Alright this post has already grown longer than I thought. Soon it was time to move to the airport! The first flight was a short Kathmandu – New Delhi; oddity of the journey, the guys of Royal Nepal Airline (although Nepal isn’t a monarchy anymore) had assigned me and another person to the same seat! Brilliant.
Then New Delhi airport: I had to wait there for TEN hours! I wisely stayed in where the shops are (remembering how difficult it was to get in there, which I described in the post Rush), and time passed by quickly, thanks to a book that Nick gave me at my Haircut Leaving Party and to a German girl (hey Christa!) that offered me the 200 rupies necessary for a snack as I didn’t have any and my cards were not working!
Then the flight to Koala Lumpur, on which I talked to a few people, in particular I listened to incredible stories from a Australian / Dutch lady who used to live in Indonesia before the war (the Country was still a Dutch colony by then) and was therefore captured by the Japanese forces and imprisoned in a concentration camp for three years!
The flight connection in Kuala Lumpur was short, but it let me see something cool: they have a dome in which they recreated a Jungle environment a bit like it happens in European botanical gardens. You can walk in for free, it’s hot and humid as the aforementione greenhouses… and only then you realize that the “dome” is actually an open air space! As in, it’s OUTSIDE the airport, which is in turn a “greenhouse” where they recreated European climate!
The next flight finally took me to the land where I am now. Those who don’t know, guess which one is it from the image!
I’ve been 5 days away from any electricity, hence the lack of updates. Future posts will explain it all!
Once made it to the Everest Base Camp and back, another challenge was right ahead of us: getting back to Kathmandu alive. We had a flight booked from Lukla, whose airport is a tiny airstrip surrounded by mountains, and it’s one of the most dangerous ones in the world: If the tiny plane hasn’t got enough momentum at the end of the strip, your only alternative is that massive mountain in front of you.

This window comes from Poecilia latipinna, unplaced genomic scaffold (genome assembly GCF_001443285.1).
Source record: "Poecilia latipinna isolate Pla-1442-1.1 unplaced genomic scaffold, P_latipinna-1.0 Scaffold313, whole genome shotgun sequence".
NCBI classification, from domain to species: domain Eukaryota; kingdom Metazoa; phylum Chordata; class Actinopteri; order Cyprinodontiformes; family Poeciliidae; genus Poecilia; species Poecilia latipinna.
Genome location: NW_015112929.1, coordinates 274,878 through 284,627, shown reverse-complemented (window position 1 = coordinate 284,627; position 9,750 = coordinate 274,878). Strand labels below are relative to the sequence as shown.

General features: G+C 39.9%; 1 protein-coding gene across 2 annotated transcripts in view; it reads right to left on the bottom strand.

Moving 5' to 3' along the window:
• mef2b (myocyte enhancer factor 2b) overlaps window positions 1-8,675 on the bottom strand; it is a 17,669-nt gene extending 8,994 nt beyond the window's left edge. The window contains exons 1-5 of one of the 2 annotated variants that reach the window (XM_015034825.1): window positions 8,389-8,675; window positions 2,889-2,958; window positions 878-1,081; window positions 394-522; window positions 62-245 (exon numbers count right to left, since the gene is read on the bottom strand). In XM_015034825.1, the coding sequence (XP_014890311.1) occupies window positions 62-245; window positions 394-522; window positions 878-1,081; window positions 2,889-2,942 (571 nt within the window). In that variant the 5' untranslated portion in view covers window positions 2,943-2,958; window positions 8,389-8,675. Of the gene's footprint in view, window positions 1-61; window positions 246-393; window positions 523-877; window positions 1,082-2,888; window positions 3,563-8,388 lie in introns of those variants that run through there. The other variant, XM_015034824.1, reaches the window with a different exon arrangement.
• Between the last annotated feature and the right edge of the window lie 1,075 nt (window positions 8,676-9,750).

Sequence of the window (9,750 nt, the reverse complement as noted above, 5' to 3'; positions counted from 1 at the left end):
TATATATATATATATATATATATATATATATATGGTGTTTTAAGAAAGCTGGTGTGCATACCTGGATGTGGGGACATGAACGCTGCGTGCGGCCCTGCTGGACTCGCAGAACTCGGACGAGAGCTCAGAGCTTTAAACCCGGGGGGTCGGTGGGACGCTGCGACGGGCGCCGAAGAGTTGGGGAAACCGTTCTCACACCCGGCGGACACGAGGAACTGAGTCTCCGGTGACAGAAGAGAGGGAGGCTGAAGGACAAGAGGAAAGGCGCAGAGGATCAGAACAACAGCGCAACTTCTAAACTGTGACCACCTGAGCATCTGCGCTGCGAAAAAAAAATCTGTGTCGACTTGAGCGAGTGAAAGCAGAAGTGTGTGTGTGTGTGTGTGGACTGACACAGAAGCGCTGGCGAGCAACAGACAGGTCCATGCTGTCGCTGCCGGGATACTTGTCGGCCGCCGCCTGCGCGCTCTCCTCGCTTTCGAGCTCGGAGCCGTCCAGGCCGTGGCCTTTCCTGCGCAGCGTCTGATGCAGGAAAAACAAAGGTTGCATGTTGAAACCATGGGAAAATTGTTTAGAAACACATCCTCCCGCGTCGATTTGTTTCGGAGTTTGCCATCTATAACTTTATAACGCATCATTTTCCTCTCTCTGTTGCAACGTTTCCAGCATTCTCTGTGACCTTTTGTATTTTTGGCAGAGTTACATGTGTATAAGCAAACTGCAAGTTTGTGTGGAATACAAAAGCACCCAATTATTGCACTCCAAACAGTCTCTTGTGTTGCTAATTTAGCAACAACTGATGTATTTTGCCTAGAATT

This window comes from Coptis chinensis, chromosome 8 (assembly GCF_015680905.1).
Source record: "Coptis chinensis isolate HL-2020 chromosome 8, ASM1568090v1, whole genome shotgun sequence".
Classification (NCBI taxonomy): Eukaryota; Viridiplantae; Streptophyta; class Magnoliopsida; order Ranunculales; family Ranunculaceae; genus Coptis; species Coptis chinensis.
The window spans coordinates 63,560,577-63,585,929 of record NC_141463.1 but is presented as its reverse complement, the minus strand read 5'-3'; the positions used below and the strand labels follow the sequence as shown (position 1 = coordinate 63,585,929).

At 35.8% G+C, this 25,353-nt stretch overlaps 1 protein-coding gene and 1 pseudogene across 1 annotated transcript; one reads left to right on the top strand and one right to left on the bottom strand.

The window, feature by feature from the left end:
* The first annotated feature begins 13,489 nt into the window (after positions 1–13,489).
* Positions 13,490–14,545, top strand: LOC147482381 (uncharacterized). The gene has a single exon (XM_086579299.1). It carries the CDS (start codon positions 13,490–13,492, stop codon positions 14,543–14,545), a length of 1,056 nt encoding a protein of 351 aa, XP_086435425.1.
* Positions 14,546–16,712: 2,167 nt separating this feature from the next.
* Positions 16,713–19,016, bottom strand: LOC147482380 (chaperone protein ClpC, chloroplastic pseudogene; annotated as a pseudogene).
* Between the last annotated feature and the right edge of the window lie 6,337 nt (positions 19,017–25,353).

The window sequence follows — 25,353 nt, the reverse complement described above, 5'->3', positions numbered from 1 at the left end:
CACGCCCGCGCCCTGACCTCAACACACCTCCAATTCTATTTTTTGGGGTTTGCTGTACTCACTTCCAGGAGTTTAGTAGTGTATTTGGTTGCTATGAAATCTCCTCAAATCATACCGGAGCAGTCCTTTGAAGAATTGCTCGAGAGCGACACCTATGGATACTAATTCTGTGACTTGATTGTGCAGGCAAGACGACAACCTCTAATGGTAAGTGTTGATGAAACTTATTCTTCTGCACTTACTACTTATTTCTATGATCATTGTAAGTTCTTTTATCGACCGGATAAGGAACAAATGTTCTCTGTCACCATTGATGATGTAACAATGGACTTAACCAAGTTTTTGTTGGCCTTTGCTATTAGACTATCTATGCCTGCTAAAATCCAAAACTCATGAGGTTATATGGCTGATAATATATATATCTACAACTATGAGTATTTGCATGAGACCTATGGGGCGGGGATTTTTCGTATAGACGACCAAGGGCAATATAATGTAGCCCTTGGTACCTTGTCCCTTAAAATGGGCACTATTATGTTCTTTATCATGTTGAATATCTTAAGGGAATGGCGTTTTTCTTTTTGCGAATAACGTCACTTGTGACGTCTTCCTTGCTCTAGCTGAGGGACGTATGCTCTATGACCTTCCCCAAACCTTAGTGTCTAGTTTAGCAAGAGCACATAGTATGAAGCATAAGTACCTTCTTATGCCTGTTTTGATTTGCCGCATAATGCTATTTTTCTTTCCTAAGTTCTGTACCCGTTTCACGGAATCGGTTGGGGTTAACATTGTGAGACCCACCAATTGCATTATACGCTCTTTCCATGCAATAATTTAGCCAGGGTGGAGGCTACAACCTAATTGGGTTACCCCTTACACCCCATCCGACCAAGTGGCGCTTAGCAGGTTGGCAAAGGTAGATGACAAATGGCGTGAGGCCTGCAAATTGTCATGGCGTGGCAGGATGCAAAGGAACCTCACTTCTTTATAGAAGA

I’d never been on such a small plane, and I have to say that the concept of “stability” is definitely different with what we’re all used to! As you have probably guessed we made it in one piece to the destination airport, just in time for the last strong emotion: at landing, you only see the ground when the plane is only 5 meters above the ground, so you really have no clue whether you’re on the right spot and the surrounding buildings are way too close for comfort!
After the flight back to Kathmandu, two taxis (that looked like the cars in the opening race of “Altrimenti ci arrabbiamo”!!) take us to Bhim’s house in the East of Kathmandu. He is the brother of Gopal, our guide for the whole trek, and long time Greg’s friend. His wife prepares a fantastic meaty Dal Bath for us, and the most interesting thing for me is to see a real Nepalese house from the inside.
Bhim, his wife and two kids live in one single room, directly accessible from the staircase. Four people in some 15 square meters. Two more “apartments” are on the same floor, and the shared toilet and kitchen are accessible from there. The staircase is a common space where people interact.